14. Yes Barbara…that’s a much better analogy, I concur…

  15. Patrick says:

    Anyone believe that women had more “liberty” in 1776 than today is certainly ignorant, and probably blissfully so. But, the facts are out there.

    http://www.gilderlehrman.org/history-by-era/womens-history/essays/legal-status-women-1776–1830

    So let’s all agree that, for the approximate 50% of the population that were women in this country, “liberty” increased after the country was founded and mostly this happened as a result of bigger government “intrusion”.

    It also goes without saying that for blacks, and Indians, and heck the Irish and Chinese in this country, ALL of them experienced greater “liberty” after the country was established, and after the big bad federal government intervened and made it so.

    Maybe, but not likely, there is some small group, made up of mostly incredibly wealthy white males today, that have any legitimate claim that “their liberty” (to say dump toxic waste in their local pond, or stream, or to enslave entire groups of people, has been significantly impaird since the federal government has grown to the size it has.

    I’m sure Clvin Bundy feels lke it has. But then again, he’s one of those identified in the previous paragraph so, he’s covered.

  16. That’s how newspapering worked back then. Nearly all were partisan and made their profit from government contracts. That was before the unnatural “objectivity” of the penny press era, when advertising became the profit center.

  17. Patrick says:

    Thomas to me, “that’s the way they used to do things” really falls a bit shy of the mark. Would you agree that one benefit of our current environment, for the press, is that they are “freer” now, than when they were either dependent on the government for their continued existence, or when they were beholden to which ever “side” held their city at the moment?

  18. That’s history. Freer now? Not necessarily. … Stockholm Syndrome.

  19. Patrick says:

    But freer now than when guys who were subsidized by the government, and beholden to whatever army was occupying the cities where the printer was located.

    And I don’t remember the last printer/publisher in this contry that had to worry that his press was gong to be interfered with by an angry mob that burned his printing press to the grond because of what he published, as happened too many times to count in “the good old days”.

  20. Rincon says:

    The middle class has not benefited from the doubling of productivity since 1960 or so and our health care costs are nearly double those of many of our OECD peers even though we are shorter lived. I suppose being economically dominated by the rich to a far greater degree than our ancestors could be construed as some sort of freedom loss, but that’s mostly due to the efforts of private enterprise.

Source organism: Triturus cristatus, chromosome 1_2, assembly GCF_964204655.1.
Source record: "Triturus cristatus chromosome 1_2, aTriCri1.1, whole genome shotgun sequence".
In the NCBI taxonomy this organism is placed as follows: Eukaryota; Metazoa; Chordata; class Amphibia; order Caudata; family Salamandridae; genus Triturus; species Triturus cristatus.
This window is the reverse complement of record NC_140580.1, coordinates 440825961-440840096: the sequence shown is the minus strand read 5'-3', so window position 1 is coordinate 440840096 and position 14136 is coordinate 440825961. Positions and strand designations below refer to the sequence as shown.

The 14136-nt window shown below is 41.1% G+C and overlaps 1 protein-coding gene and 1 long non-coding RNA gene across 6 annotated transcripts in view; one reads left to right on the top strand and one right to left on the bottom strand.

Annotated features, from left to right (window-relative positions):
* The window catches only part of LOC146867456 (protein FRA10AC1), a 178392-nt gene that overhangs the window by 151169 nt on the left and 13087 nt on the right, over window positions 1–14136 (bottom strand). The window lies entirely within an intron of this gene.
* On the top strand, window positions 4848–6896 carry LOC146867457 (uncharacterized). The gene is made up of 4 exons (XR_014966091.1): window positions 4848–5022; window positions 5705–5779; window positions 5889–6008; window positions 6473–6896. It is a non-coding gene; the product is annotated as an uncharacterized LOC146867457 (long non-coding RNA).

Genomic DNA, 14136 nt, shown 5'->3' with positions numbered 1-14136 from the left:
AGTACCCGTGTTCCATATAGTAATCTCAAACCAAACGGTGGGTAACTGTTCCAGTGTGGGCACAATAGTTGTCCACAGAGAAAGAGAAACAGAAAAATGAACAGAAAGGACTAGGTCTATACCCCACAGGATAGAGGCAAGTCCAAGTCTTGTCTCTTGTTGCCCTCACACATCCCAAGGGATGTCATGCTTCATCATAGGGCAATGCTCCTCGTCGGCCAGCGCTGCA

Although government has stifled some of our freedoms in mostly minor ways, technology has made us much freer than our ancestors. We can travel all over the world in hours with few restrictions, have inexpensive food available 365 days a year, our life span is far greater today, we can talk to anyone in the country who will accept our call, broadcast messages that, if crafted correctly, can reach millions, we come and go as we please, we can live and work where we choose with few restrictions, we can criticize our leaders without fear and have essentially no fear of dying from starvation. Hardly a description of tyranny. But there is one ghastly freedom grab that has occurred. If you’re a convicted felon or looney, you aren’t allowed to by a gun through normal channels. You have to go to a gun show.

  21. Patrick says:

    View story at Medium.com

    Just an incredible story I thought someone else may enjoy.

  22. Steve says:

    “You have to go to a gun show.”

    This guy stole the weapon he tried to use “Pro, armed with a .22-caliber handgun that had been reported stolen in California,”….the home owner killed him with a LEGALLY obtained weapon.
    http://www.reviewjournal.com/news/las-vegas/man-killed-northeast-las-vegas-home-invasion-identified.

    And here is another feel good story…this time involving a former CNN anchor. Don’t try to claim that robber got the weapon at a gun show, Rincon.
    https://www.yahoo.com/tv/robber-killed-in-shootout-with-ex-anchors-husband-123034699640.html?soc_src=unv-sh&soc_trk=fb&fb_ref=Default

    Crooks don’t “got to gun shows” to BUY weapons. Crooks STEAL the weapons they use to commit more crimes. Blind, blind, blind liberals want to control everything and everybody.

Leave a Reply

Fill in your details below or click an icon to log in:

WordPress.com Logo

You are commenting using your WordPress.com account. Log Out / Change )

Twitter picture

You are commenting using your Twitter account. Log Out / Change )

Facebook photo

You are commenting using your Facebook account. Log Out / Change )

Google+ photo

You are commenting using your Google+ account. Log Out / Change )

Connecting to %s